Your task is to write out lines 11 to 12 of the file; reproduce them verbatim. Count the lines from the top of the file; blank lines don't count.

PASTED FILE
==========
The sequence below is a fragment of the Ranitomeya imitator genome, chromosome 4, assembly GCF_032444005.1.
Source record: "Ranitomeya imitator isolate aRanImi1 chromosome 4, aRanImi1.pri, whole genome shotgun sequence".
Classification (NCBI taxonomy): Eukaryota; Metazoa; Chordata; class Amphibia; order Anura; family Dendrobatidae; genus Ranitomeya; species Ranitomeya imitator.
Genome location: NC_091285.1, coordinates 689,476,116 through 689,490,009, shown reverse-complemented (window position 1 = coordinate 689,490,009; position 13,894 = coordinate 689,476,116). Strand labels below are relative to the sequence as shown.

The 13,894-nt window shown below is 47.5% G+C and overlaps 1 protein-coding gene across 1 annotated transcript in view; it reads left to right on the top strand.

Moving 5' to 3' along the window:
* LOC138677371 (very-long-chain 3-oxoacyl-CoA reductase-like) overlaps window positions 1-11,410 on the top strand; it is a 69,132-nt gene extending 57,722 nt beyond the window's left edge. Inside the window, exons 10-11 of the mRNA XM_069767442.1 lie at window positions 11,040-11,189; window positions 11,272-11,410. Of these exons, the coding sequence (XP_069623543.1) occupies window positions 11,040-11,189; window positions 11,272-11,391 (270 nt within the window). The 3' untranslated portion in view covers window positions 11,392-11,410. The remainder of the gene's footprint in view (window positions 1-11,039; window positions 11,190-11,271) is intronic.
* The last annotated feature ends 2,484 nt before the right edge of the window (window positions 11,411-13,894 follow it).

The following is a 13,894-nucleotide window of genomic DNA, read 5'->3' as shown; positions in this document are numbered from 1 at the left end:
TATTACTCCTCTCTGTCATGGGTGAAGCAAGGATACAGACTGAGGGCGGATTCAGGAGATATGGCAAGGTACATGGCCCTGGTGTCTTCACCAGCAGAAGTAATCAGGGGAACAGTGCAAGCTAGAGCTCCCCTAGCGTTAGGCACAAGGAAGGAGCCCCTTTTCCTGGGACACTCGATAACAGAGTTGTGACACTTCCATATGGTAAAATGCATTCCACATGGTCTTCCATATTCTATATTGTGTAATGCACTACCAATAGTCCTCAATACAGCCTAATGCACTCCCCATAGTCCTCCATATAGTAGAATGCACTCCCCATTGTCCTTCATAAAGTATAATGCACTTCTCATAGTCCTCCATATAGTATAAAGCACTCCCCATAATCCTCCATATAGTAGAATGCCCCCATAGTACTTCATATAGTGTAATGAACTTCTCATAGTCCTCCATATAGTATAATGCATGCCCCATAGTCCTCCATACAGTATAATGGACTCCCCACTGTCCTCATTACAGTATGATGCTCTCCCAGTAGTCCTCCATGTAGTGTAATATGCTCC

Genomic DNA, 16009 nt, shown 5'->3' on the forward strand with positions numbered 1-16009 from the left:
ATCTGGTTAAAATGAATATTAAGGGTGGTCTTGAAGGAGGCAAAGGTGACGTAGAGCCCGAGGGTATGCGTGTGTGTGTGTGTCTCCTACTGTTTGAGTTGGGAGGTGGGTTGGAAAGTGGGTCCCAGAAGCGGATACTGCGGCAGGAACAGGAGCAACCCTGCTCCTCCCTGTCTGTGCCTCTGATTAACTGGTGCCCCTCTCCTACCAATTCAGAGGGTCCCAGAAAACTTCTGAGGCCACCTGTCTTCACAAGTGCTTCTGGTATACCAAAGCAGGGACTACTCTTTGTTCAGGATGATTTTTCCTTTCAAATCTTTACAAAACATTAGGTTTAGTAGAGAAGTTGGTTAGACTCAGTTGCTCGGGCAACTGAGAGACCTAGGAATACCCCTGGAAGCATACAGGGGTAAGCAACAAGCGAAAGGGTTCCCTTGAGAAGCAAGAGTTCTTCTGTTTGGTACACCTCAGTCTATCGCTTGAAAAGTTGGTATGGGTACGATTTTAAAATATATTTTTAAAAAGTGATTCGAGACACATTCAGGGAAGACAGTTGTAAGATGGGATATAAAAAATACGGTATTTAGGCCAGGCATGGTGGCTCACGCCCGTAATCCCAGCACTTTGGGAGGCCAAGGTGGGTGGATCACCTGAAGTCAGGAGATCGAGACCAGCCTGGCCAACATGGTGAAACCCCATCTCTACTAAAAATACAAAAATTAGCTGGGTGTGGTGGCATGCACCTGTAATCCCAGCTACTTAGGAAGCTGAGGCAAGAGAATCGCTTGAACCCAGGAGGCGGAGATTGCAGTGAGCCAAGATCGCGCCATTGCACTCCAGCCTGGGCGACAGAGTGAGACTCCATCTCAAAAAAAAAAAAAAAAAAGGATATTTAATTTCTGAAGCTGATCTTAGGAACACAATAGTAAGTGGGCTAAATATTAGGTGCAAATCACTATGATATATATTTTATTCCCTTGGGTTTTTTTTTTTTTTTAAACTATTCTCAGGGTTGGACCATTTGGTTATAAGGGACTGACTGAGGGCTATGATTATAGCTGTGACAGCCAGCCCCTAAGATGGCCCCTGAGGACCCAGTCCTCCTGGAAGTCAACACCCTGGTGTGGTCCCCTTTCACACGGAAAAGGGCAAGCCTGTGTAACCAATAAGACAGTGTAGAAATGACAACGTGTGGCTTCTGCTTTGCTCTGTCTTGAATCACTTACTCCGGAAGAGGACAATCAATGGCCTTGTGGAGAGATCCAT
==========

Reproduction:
Genomic DNA, 16009 nt, shown 5'->3' on the forward strand with positions numbered 1-16009 from the left:
ATCTGGTTAAAATGAATATTAAGGGTGGTCTTGAAGGAGGCAAAGGTGACGTAGAGCCCGAGGGTATGCGTGTGTGTGTGTGTCTCCTACTGTTTGAGTTGGGAGGTGGGTTGGAAAGTGGGTCCCAGAAGCGGATACTGCGGCAGGAACAGGAGCAACCCTGCTCCTCCCTGTCTGTGCCTCTGATTAACTGGTGCCCCTCTCCTACCAATTCAGAGGGTCCCAGAAAACTTCTGAGGCCACCTGTCTTCACAAGTGCTTCTGGTATACCAAAGCAGGGACTACTCTTTGTTCAGGATGATTTTTCCTTTCAAATCTTTACAAAACATTAGGTTTAGTAGAGAAGTTGGTTAGACTCAGTTGCTCGGGCAACTGAGAGACCTAGGAATACCCCTGGAAGCATACAGGGGTAAGCAACAAGCGAAAGGGTTCCCTTGAGAAGCAAGAGTTCTTCTGTTTGGTACACCTCAGTCTATCGCTTGAAAAGTTGGTATGGGTACGATTTTAAAATATATTTTTAAAAAGTGATTCGAGACACATTCAGGGAAGACAGTTGTAAGATGGGATATAAAAAATACGGTATTTAGGCCAGGCATGGTGGCTCACGCCCGTAATCCCAGCACTTTGGGAGGCCAAGGTGGGTGGATCACCTGAAGTCAGGAGATCGAGACCAGCCTGGCCAACATGGTGAAACCCCATCTCTACTAAAAATACAAAAATTAGCTGGGTGTGGTGGCATGCACCTGTAATCCCAGCTACTTAGGAAGCTGAGGCAAGAGAATCGCTTGAACCCAGGAGGCGGAGATTGCAGTGAGCCAAGATCGCGCCATTGCACTCCAGCCTGGGCGACAGAGTGAGACTCCATCTCAAAAAAAAAAAAAAAAAAGGATATTTAATTTCTGAAGCTGATCTTAGGAACACAATAGTAAGTGGGCTAAATATTAGGTGCAAATCACTATGATATATATTTTATTCCCTTGGGTTTTTTTTTTTTTTTAAACTATTCTCAGGGTTGGACCATTTGGTTATAAGGGACTGACTGAGGGCTATGATTATAGCTGTGACAGCCAGCCCCTAAGATGGCCCCTGAGGACCCAGTCCTCCTGGAAGTCAACACCCTGGTGTGGTCCCCTTTCACACGGAAAAGGGCAAGCCTGTGTAACCAATAAGACAGTGTAGAAATGACAACGTGTGGCTTCTGCTTTGCTCTGTCTTGAATCACTTACTCCGGAAGAGGACAATCAATGGCCTTGTGGAGAGATCCAT